The Antarctic ice sheet – storing ∼27 million cubic kilometres of ice – has the potential to contribute greatly to future sea level rise; yet its past evolution and sensitivity to long-term climatic drivers remain poorly understood and constrained. In particular, a long-standing debate questions whether Antarctic climate and ice volume respond mostly to changes in global sea level and atmospheric greenhouse gas concentrations or to local insolation changes. So far, long-term Antarctic simulations have used proxy-based parameterizations of climatic drivers, presuming that external forcings are synchronous and spatially uniform. Here for the first time we use a transient, three-dimensional climate simulation over the last eight glacial cycles to drive an Antarctic ice sheet model. We show that the evolution of the Antarctic ice sheet was mostly driven by CO2 and sea level forcing with a period of about 100,000 yr, synchronizing both hemispheres. However, on precessional time scales, local insolation forcing drives additional mass loss during periods of high sea level and CO2, enhancing the Antarctic interglacial and putting northern and southern ice sheet variability temporarily out of phase. In our simulations, partial collapses of the West Antarctic ice sheet during warm interglacials are only simulated with unrealistically large Southern Ocean subsurface warming exceeding ∼4 °C. Overall, our results further elucidate the complex interplay of global and local forcings in driving Late Quaternary Antarctic ice sheet evolution, and the unique and overlooked role of precession therein.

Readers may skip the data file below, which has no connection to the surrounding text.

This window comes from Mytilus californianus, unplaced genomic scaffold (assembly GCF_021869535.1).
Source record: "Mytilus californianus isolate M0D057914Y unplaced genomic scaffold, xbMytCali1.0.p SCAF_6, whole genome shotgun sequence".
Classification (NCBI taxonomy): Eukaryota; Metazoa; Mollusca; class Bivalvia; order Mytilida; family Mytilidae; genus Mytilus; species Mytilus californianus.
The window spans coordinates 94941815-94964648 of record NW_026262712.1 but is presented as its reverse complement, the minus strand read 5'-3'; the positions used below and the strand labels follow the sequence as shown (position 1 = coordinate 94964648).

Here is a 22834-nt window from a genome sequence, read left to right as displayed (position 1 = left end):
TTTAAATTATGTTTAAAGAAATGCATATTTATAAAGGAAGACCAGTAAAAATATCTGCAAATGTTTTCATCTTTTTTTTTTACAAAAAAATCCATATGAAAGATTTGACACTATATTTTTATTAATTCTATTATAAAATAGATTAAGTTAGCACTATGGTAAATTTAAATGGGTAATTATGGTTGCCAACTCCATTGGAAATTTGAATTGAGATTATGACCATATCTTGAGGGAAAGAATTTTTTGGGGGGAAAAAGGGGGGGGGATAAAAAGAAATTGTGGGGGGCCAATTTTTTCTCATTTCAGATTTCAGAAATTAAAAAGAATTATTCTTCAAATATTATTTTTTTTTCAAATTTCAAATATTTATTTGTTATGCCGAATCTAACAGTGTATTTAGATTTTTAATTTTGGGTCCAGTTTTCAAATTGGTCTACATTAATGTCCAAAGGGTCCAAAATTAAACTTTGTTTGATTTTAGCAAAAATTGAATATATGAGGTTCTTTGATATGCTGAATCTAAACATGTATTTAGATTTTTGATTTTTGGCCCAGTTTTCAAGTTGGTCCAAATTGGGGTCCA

All Science Journal Classification (ASJC) codes
- Geochemistry and Petrology
- Earth and Planetary Sciences (miscellaneous)
- Space and Planetary Science